Am I Crazy?, by Crazy As A Fox

Friday, Aug 9, 2013

I am a Vice President o a very successful company in the western side of the Midwest.  I am in my early 60s, and after 30 plus years with the company - I will retire in next year or so with no debt, a good retirement plan, stable lifestyle – no worries, right?  So, why do some of those around me think I'm crazy (even me sometimes)?  Here's my story.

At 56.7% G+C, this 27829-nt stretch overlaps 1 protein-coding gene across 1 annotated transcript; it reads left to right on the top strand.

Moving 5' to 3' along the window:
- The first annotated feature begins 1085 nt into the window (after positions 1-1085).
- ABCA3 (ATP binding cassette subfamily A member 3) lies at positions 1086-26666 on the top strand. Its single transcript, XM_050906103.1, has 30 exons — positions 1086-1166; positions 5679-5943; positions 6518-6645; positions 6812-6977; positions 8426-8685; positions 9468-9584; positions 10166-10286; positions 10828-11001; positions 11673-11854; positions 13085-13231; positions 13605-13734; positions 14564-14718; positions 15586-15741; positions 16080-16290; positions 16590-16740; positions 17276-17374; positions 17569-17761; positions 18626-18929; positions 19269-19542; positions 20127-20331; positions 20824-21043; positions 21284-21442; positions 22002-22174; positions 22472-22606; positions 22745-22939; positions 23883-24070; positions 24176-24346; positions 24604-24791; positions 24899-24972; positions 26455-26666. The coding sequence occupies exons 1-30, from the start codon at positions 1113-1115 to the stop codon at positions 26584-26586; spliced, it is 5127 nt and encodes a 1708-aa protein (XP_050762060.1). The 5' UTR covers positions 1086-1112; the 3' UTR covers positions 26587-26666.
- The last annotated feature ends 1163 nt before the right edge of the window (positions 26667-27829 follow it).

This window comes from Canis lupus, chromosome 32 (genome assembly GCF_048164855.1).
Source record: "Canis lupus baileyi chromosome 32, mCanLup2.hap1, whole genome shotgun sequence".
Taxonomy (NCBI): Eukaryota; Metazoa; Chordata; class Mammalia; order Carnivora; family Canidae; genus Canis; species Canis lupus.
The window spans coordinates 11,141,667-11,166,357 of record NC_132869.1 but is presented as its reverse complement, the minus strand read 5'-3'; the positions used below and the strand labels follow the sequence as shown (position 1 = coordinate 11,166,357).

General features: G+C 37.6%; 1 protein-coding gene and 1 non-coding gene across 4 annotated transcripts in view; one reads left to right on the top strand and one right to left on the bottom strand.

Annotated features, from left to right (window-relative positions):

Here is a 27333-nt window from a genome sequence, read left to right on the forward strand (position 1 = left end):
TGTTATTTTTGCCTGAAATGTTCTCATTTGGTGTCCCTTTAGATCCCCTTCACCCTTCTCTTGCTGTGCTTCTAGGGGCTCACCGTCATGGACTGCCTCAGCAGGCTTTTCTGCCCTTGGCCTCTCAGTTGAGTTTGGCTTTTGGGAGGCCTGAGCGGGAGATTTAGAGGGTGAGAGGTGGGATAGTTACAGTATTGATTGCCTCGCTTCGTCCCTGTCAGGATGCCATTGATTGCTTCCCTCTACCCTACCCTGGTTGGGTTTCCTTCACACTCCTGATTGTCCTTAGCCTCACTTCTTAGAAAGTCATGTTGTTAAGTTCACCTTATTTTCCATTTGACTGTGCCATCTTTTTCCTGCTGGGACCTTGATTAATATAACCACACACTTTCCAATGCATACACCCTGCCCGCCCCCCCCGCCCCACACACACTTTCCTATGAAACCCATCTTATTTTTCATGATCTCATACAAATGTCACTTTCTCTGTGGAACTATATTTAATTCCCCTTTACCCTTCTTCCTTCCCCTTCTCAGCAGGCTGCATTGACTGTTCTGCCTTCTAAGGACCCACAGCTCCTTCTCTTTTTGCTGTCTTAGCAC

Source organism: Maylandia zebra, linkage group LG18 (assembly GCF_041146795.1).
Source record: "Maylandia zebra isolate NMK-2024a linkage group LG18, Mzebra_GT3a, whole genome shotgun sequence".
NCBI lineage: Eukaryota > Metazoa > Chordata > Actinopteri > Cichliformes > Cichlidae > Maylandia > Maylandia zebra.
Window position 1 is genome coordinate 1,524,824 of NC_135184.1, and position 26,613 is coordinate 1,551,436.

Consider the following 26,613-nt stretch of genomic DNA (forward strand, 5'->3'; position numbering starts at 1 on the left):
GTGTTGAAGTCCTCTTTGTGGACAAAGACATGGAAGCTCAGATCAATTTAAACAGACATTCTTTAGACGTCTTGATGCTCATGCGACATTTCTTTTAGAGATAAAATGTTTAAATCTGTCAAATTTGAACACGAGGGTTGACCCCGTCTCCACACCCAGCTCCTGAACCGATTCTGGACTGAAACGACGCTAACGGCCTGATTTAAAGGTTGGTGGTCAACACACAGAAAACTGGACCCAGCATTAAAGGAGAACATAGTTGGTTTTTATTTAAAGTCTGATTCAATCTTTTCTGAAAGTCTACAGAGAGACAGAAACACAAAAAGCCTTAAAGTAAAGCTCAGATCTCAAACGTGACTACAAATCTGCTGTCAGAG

I grew up a farm boy working the family farm with my grandma and grandpa, old school Swede - German homesteaders - milking cows, slopping hogs, baling hay, walking beans, driving tractors, gathering eggs, and yes, shoveling S#%*.  Small rural town, 40 kids in my graduating high school class in late 1960s, sports, 4-H, Boy Scouts (be prepared), etc.  Dad and  Mom were both Marines in WWII. Brother was Marine in Vietnam (I missed the mandatory draft by 30 days in 1972 - otherwise I would also be a Marine.) My darling wife, an Asian pre-teen immigrant in mid-60's, has similar old time conservative culture values from her early years of primitive, survival type sustenance in post-war Korea, which was not a pretty picture or an easy life in the 50's - 60's.  As kids growing up, on opposite sides of the ocean, we weren't rich, but we never went hungry either.